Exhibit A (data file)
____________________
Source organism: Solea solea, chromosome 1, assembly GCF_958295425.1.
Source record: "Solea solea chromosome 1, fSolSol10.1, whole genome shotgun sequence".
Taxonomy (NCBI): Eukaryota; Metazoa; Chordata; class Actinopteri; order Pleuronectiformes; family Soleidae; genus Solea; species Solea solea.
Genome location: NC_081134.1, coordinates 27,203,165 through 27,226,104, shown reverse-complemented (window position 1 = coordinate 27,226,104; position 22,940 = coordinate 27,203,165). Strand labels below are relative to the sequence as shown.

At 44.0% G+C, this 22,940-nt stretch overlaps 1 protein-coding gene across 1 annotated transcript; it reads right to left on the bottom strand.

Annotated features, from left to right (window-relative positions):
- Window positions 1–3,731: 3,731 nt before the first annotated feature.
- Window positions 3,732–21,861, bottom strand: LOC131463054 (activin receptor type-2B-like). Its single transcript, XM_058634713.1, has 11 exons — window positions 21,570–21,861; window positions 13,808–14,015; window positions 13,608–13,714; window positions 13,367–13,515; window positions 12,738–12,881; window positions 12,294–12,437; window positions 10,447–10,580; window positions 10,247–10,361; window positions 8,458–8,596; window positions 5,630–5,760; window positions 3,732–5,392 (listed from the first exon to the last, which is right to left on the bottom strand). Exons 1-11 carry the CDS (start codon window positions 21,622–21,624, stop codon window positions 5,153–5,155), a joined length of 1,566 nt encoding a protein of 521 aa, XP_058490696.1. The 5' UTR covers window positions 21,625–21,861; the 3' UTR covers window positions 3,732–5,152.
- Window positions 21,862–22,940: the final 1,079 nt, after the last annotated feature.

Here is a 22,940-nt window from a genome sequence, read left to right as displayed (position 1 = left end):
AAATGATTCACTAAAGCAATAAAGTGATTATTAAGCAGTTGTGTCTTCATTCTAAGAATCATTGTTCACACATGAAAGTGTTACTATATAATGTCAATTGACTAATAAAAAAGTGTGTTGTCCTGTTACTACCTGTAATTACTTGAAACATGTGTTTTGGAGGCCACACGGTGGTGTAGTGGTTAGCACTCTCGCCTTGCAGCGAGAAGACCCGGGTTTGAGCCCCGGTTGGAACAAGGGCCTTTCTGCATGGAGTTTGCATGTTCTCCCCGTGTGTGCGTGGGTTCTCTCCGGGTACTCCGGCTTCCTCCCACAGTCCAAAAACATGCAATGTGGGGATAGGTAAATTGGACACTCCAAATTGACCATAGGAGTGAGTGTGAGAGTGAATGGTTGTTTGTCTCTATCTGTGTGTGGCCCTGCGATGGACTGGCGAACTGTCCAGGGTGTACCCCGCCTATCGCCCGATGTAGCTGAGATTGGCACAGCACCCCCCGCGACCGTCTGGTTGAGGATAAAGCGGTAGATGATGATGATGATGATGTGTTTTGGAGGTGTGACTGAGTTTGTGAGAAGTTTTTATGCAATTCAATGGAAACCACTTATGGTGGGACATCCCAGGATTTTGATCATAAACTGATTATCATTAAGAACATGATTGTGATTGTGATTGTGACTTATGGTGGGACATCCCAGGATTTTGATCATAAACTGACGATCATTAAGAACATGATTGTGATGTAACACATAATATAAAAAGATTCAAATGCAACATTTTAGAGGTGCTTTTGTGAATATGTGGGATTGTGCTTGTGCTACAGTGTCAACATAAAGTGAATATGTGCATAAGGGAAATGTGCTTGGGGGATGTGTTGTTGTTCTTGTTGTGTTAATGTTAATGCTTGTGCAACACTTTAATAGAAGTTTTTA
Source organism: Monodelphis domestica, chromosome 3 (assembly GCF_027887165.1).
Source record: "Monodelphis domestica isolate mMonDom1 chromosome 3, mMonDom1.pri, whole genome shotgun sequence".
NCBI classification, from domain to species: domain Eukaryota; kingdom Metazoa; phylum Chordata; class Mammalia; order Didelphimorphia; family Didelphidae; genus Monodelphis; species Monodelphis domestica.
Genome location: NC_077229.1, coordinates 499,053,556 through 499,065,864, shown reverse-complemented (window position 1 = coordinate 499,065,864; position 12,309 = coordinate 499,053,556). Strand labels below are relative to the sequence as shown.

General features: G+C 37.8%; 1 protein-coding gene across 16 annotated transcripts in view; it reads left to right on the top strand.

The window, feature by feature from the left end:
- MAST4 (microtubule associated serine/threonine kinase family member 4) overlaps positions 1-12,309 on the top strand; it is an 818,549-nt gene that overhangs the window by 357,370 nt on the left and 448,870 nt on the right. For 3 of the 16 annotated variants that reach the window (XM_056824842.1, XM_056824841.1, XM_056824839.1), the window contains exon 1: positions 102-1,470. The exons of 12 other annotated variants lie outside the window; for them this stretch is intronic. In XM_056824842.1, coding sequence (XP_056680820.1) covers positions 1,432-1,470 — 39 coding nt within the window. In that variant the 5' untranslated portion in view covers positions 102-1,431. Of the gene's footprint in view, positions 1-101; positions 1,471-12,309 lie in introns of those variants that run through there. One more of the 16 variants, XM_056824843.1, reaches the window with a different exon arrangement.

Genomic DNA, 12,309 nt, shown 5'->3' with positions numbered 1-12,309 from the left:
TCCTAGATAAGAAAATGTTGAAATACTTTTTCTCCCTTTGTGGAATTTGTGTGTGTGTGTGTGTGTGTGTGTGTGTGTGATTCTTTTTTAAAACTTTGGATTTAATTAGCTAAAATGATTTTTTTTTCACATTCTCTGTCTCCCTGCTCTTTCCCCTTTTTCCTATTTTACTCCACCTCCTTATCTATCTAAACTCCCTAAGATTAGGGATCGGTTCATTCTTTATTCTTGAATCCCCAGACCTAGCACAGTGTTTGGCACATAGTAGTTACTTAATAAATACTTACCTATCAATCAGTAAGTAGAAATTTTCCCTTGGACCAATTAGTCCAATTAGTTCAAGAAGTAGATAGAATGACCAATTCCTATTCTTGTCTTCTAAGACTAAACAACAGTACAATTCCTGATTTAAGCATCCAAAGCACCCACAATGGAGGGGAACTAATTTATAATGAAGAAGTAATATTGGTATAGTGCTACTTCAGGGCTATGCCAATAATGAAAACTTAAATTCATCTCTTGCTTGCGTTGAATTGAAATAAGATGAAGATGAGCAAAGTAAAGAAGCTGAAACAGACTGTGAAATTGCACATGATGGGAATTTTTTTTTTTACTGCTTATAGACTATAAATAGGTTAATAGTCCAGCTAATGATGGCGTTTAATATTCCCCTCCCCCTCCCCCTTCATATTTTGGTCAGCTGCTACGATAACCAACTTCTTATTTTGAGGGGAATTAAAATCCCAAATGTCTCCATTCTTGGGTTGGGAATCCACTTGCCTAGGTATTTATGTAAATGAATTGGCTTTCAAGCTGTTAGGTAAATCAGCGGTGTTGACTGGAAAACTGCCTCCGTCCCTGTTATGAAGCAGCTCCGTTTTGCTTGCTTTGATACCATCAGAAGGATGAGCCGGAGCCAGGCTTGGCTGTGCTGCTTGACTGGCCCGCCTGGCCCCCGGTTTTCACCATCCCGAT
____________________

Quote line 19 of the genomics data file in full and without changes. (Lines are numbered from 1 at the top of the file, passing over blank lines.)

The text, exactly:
Genomic DNA, 12,309 nt, shown 5'->3' with positions numbered 1-12,309 from the left: